Electroencephalography and Clinical Neurophysiology, 1978, 4 5 : 6 7 1 - - 6 7 3 © Elsevier/North-Holland Scientific Publishers, Ltd. Laboratory AUDITORY
T.J. BARWOOD, J.A.C. EMPSON 2, S.G. LISTER and A.J. TILLEY
Department o f Psychology, The University, Hull (England) (Accepted for publication: July 4, 1978)
Objective studies of the psychophysiology of meditating subjects have, to some extent, supported the notion that there is a psychophysiologically distinct state which is normally only achieved during meditation. Anand et al. (1961) reported a decrease in EEG responsiveness to stimuli (as measured by alpha blocking) in subjects practising Zen meditation. Banquet (1973) confirmed this observation, using subjects practising transcendental meditation (TM), and also found a slowing of the alpha rhythm, with an increase in amplitude, and, in some subjects, the development of trains of theta waves. It has, however, recently been suggested that that the EEG of meditation is in fact indistinguishable from that of drowsiness, or light sleep (e.g. Younger et al. 1975; Fenwick et al. 1977). Attentional factors have been shown to affect the late components of the auditory evoked potential (Davis 1964). The primary purpose of this experiment was to test the hypothesis that the reported changes in awareness during meditation should be accompanied by changes in the late components of the auditory evoked potential (AEP), and also to assess any difference between potentials obtained during meditation and during sleep. Secondly, the experiment allowed an investigation of any changes in AEP after a period of meditation, compared with before.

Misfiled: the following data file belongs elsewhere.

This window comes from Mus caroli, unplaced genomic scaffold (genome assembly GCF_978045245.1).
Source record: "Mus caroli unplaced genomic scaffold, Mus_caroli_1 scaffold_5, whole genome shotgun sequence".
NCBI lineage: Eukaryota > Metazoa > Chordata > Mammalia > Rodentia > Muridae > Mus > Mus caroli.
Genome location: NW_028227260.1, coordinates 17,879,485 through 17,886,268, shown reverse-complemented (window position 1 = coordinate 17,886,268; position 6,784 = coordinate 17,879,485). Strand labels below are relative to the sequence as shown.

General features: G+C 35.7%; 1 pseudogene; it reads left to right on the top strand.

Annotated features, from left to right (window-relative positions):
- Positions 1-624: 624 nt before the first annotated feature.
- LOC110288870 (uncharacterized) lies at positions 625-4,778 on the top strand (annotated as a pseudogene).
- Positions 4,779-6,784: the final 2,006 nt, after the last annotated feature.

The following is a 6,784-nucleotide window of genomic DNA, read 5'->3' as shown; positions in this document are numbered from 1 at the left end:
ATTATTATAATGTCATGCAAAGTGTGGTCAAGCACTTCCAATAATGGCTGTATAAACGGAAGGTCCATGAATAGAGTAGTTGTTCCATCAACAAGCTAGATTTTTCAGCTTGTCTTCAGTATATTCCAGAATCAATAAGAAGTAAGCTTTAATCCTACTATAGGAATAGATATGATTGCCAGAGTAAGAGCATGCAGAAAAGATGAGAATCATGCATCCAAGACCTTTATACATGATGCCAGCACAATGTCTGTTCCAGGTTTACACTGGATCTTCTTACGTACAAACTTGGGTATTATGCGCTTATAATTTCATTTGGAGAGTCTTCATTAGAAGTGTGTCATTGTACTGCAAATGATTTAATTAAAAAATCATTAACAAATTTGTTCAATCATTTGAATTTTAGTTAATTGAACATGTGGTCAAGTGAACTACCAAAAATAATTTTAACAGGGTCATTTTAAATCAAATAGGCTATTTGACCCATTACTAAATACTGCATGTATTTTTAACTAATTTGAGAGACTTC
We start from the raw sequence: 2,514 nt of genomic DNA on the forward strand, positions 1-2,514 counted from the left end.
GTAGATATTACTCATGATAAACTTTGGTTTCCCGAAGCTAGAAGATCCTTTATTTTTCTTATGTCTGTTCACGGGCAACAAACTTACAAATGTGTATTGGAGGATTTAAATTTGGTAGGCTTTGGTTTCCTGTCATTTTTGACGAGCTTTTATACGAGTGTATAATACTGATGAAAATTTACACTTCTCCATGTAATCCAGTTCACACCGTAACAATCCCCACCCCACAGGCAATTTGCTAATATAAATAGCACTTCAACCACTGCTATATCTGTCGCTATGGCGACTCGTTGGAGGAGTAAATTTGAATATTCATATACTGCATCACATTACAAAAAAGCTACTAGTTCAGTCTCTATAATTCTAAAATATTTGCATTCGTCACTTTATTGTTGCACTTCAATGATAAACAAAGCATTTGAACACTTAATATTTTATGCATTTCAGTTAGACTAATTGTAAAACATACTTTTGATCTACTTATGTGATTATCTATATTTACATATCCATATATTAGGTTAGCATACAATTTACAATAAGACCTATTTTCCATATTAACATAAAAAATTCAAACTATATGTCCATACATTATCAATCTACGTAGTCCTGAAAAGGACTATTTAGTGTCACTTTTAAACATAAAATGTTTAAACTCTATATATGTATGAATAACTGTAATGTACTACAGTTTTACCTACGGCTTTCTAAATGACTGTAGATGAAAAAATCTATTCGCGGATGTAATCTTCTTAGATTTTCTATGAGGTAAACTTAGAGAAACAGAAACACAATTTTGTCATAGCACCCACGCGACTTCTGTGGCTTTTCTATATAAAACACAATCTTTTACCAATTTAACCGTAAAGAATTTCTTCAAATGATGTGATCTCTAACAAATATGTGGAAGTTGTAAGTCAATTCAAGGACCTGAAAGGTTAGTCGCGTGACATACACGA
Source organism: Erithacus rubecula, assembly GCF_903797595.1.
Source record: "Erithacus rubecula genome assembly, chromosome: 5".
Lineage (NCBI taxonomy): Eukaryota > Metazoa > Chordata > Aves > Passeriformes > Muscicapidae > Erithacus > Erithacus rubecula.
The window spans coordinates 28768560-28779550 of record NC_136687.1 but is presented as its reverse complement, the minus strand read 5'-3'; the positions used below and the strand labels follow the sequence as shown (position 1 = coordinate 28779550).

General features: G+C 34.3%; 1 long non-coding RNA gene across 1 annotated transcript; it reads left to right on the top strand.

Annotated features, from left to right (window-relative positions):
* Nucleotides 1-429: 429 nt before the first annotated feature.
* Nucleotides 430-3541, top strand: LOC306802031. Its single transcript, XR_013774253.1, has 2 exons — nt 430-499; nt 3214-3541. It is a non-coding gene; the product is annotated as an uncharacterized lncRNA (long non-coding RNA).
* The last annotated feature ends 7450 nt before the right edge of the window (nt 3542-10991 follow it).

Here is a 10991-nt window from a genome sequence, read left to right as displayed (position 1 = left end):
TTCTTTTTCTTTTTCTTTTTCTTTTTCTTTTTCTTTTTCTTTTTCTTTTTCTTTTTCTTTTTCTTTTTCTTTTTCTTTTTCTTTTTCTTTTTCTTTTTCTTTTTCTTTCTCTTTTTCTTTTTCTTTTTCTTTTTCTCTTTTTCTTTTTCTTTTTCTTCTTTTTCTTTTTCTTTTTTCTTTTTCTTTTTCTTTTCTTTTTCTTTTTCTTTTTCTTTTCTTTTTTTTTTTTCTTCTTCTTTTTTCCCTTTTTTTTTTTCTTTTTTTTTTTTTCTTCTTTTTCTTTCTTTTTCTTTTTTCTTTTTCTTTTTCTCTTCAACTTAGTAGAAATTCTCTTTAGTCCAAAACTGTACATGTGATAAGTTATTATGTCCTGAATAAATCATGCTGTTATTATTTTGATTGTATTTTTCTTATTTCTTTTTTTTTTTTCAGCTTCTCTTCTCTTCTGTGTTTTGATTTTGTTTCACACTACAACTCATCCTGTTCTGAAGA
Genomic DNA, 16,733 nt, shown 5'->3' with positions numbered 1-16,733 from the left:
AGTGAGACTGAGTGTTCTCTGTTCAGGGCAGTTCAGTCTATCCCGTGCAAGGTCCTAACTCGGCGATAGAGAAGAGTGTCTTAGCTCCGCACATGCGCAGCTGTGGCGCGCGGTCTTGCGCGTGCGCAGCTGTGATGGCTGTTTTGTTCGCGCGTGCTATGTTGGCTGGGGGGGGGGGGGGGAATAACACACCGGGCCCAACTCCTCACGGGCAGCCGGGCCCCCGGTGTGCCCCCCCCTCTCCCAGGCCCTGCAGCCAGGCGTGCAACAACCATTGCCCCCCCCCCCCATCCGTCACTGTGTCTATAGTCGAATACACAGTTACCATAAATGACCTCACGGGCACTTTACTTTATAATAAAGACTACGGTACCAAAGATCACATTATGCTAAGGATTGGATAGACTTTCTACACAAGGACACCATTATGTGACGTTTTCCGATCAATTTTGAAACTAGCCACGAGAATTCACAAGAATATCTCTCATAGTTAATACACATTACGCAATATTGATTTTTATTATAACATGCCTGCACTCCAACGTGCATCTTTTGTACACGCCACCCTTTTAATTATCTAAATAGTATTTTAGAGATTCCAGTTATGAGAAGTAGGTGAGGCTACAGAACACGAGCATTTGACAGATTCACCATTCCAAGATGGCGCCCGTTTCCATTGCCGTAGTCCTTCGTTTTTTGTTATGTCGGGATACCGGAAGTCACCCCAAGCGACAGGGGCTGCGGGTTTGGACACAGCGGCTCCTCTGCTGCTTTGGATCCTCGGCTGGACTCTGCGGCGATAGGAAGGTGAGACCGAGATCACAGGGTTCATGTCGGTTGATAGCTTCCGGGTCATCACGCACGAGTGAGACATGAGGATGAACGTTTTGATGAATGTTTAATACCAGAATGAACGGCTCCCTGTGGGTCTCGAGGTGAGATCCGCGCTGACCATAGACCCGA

Su bjec ts The 8 subjects comprised the local TM instructor and 7 acolytes, chosen by him for their experience and knowledge of meditative technique. They had all
I We wish to thank Patrick J. Shaw and the other subjects for their forbearance. 2 Requests for reprints should be sent to Dr Jake Empson, Department of Psychology, The University, Hull, HU6 7RX, England.
been regularly meditating (every day) for between 18 months and 6 years.